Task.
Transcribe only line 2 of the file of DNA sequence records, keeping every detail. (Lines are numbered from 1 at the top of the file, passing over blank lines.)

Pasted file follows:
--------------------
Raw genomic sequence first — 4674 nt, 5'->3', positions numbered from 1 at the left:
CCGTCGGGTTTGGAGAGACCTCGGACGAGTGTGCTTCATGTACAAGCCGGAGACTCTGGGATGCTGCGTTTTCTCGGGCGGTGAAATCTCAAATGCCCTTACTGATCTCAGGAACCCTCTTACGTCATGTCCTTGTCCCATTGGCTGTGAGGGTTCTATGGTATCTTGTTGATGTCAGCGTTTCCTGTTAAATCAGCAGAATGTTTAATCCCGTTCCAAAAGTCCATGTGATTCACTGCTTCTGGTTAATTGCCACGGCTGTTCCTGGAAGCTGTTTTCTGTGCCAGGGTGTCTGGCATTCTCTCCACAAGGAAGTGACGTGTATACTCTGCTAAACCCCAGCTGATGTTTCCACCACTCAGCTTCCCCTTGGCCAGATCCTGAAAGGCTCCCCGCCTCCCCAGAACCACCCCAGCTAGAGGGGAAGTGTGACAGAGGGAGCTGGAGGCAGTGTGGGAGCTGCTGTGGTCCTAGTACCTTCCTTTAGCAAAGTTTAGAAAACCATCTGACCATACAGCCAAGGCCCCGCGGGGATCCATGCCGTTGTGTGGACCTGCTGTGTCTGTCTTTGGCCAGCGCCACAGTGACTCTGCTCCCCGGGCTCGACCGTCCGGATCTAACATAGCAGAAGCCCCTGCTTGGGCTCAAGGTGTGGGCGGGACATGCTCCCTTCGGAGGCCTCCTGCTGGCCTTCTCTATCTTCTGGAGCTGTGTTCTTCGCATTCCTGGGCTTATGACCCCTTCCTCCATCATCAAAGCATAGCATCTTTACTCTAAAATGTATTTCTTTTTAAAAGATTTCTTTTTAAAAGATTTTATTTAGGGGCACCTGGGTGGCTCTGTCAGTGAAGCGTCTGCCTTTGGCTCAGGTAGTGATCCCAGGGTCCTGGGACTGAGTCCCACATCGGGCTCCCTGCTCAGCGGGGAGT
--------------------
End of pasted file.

CCGTCGGGTTTGGAGAGACCTCGGACGAGTGTGCTTCATGTACAAGCCGGAGACTCTGGGATGCTGCGTTTTCTCGGGCGGTGAAATCTCAAATGCCCTTACTGATCTCAGGAACCCTCTTACGTCATGTCCTTGTCCCATTGGCTGTGAGGGTTCTATGGTATCTTGTTGATGTCAGCGTTTCCTGTTAAATCAGCAGAATGTTTAATCCCGTTCCAAAAGTCCATGTGATTCACTGCTTCTGGTTAATTGCCACGGCTGTTCCTGGAAGCTGTTTTCTGTGCCAGGGTGTCTGGCATTCTCTCCACAAGGAAGTGACGTGTATACTCTGCTAAACCCCAGCTGATGTTTCCACCACTCAGCTTCCCCTTGGCCAGATCCTGAAAGGCTCCCCGCCTCCCCAGAACCACCCCAGCTAGAGGGGAAGTGTGACAGAGGGAGCTGGAGGCAGTGTGGGAGCTGCTGTGGTCCTAGTACCTTCCTTTAGCAAAGTTTAGAAAACCATCTGACCATACAGCCAAGGCCCCGCGGGGATCCATGCCGTTGTGTGGACCTGCTGTGTCTGTCTTTGGCCAGCGCCACAGTGACTCTGCTCCCCGGGCTCGACCGTCCGGATCTAACATAGCAGAAGCCCCTGCTTGGGCTCAAGGTGTGGGCGGGACATGCTCCCTTCGGAGGCCTCCTGCTGGCCTTCTCTATCTTCTGGAGCTGTGTTCTTCGCATTCCTGGGCTTATGACCCCTTCCTCCATCATCAAAGCATAGCATCTTTACTCTAAAATGTATTTCTTTTTAAAAGATTTCTTTTTAAAAGATTTTATTTAGGGGCACCTGGGTGGCTCTGTCAGTGAAGCGTCTGCCTTTGGCTCAGGTAGTGATCCCAGGGTCCTGGGACTGAGTCCCACATCGGGCTCCCTGCTCAGCGGGGAGT